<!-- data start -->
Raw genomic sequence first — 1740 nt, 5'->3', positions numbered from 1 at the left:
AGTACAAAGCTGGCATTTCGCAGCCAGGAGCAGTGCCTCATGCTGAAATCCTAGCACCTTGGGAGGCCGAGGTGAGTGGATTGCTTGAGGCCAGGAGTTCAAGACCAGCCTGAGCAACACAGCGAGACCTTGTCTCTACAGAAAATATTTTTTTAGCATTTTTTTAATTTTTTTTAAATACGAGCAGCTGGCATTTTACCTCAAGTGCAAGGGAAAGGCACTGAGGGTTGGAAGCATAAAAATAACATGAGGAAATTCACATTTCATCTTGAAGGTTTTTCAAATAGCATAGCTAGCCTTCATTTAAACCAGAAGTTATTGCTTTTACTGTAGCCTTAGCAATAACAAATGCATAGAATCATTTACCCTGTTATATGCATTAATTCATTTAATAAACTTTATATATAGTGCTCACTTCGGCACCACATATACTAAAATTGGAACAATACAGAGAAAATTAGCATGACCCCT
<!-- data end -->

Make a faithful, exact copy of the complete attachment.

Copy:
Raw genomic sequence first — 1740 nt, 5'->3', positions numbered from 1 at the left:
AGTACAAAGCTGGCATTTCGCAGCCAGGAGCAGTGCCTCATGCTGAAATCCTAGCACCTTGGGAGGCCGAGGTGAGTGGATTGCTTGAGGCCAGGAGTTCAAGACCAGCCTGAGCAACACAGCGAGACCTTGTCTCTACAGAAAATATTTTTTTAGCATTTTTTTAATTTTTTTTAAATACGAGCAGCTGGCATTTTACCTCAAGTGCAAGGGAAAGGCACTGAGGGTTGGAAGCATAAAAATAACATGAGGAAATTCACATTTCATCTTGAAGGTTTTTCAAATAGCATAGCTAGCCTTCATTTAAACCAGAAGTTATTGCTTTTACTGTAGCCTTAGCAATAACAAATGCATAGAATCATTTACCCTGTTATATGCATTAATTCATTTAATAAACTTTATATATAGTGCTCACTTCGGCACCACATATACTAAAATTGGAACAATACAGAGAAAATTAGCATGACCCCT